Managers who don’t fully understand how business works and how the technology works are far too common in ad tech. Adding to this, many managers are on accelerated career paths and find themselves in leadership positions without being given a chance to professionally develop and mature. These factors combine to create plenty of businesses without the experience or expertise to build and sustain success.

The Big Short again acts as a guide. The enormous amounts of money to be made in the subprime mortgage market attracted plenty of ambitious and intelligent people. Unfortunately, many of these people had only a cursory understanding of how the markets worked.

They focused primarily on keeping the wheels spinning and earning good money, without having the experience to spot hidden threats or opportunities. If you’ve seen the film, recalling the trading convention in Las Vegas might help.

Ad tech is still a new, immature and very fast moving aspect of the marketing industry. People on both the demand- and supply-side who genuinely understand fully how it works are rare. Crucially, those who get it understand that surviving long-term is about more than telling good story and jumping on the gravy train.

So, given all this, what can the market expect from the ad tech correction? Here’s what I’m predicting. Some of it is already in play.

The Big Short

The Big Short showed there was an enormous amount of money to be made in the subprime mortgage markets but many people had only a cursory understanding of how the markets worked

Increased transparency

Those with good technology and a defendable proposition will naturally rise to the top. When they do, the industry will move more comfortably towards increased transparency and visibility, without being ashamed to make a profit. My feeling is that if you’re technology produces reliable results and if you can genuinely solve real business problems, marketers and their agencies deserve to understand how.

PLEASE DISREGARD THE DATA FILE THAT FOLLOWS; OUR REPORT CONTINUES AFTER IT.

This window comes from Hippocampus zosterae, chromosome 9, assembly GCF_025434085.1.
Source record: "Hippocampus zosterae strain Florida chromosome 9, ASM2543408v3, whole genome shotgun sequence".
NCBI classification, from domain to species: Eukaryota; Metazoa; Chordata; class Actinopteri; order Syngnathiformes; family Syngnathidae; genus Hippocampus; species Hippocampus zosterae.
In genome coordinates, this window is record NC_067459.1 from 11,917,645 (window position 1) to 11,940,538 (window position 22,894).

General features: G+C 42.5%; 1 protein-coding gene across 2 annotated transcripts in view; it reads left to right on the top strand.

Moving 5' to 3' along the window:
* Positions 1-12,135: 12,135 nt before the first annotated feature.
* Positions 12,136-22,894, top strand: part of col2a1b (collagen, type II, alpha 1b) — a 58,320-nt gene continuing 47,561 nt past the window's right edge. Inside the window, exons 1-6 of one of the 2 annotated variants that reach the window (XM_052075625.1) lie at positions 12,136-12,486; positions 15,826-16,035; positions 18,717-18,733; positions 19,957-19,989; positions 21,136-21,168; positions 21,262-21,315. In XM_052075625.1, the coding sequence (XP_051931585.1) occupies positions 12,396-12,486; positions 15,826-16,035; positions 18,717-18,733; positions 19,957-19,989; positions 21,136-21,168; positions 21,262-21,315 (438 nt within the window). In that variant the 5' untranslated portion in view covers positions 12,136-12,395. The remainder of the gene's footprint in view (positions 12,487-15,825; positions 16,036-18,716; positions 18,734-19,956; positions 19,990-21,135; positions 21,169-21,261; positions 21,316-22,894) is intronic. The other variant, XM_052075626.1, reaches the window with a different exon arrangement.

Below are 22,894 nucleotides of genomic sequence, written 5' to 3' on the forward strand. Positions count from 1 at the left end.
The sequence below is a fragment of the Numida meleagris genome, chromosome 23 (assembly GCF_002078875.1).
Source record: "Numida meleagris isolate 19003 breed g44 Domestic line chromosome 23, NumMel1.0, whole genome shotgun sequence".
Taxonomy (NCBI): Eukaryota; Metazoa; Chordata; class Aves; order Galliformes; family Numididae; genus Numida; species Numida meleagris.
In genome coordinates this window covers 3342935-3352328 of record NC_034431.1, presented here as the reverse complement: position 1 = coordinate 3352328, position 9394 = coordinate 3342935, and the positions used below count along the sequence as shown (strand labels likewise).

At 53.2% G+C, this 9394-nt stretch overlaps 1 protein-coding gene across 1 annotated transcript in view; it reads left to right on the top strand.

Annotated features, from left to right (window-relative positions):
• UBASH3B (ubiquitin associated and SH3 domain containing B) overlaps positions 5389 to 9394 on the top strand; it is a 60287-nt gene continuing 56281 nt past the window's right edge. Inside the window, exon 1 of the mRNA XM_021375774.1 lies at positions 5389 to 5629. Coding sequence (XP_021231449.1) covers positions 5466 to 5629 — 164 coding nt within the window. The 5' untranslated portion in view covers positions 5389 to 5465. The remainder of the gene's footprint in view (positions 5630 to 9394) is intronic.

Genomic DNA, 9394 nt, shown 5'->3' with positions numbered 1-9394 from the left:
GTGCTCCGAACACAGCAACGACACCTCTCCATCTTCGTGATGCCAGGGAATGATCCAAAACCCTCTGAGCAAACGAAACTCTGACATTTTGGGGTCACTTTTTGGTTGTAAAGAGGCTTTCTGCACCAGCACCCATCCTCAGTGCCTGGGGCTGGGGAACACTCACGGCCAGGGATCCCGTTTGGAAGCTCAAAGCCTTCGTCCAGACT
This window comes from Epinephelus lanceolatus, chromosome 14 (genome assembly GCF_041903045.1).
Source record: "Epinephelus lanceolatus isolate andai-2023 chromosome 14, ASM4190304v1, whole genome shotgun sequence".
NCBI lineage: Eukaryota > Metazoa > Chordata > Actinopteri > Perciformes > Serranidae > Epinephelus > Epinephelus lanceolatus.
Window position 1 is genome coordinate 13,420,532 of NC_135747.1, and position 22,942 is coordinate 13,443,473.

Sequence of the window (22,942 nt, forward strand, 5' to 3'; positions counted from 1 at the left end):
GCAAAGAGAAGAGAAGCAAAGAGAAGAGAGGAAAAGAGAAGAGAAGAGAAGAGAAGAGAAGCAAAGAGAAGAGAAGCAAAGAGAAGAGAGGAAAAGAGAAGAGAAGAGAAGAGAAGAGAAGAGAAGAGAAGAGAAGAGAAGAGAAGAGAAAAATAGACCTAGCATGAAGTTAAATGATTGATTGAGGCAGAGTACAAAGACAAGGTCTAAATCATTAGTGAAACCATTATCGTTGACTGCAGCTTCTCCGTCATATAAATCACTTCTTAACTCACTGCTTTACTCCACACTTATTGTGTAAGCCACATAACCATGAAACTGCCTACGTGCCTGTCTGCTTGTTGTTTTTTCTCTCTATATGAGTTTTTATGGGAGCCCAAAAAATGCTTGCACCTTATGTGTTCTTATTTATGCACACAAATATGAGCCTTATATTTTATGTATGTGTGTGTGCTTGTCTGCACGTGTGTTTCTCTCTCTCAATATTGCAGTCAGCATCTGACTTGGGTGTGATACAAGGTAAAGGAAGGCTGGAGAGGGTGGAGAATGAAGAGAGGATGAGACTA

Ad tech companies with pragmatic, effective leadership will focus on partnerships and integrations with multiple suppliers. The goal will be to make digital marketing easier for brands.

The reality is that no single company has the silver bullet, and 1800 voices competing to be heard isn’t helping. A more rationalised marketplace will generate more engagement and investment from advertisers.

A downturn in the media relationship economy

Measurable ROI that ties directly to business outcomes, coupled with actionable consumer insights, will replace the backslapping, crony capitalism we still see today. While it may fly in other branches of media, ad tech operators who rely on this relationship economy to ‘buy’ client business will be forced to either fix their tech, or shut up shop.

Don’t get me wrong, relationships will always be essential, but business outcomes will increasingly cement themselves as the strongest relationship currency. Boozy lunches and ‘media junkets’ will increasingly fall further down the order of importance, as they should.

If you haven’t enjoyed The Big Short yet I strongly recommend it as great watch – it’s on Netflix.

Adam Furness is managing director, APAC, at Radium One


Get the latest media and marketing industry news (and views) direct to your inbox.

Sign up to the free Mumbrella newsletter now.



Sign up to our free daily update to get the latest in media and marketing.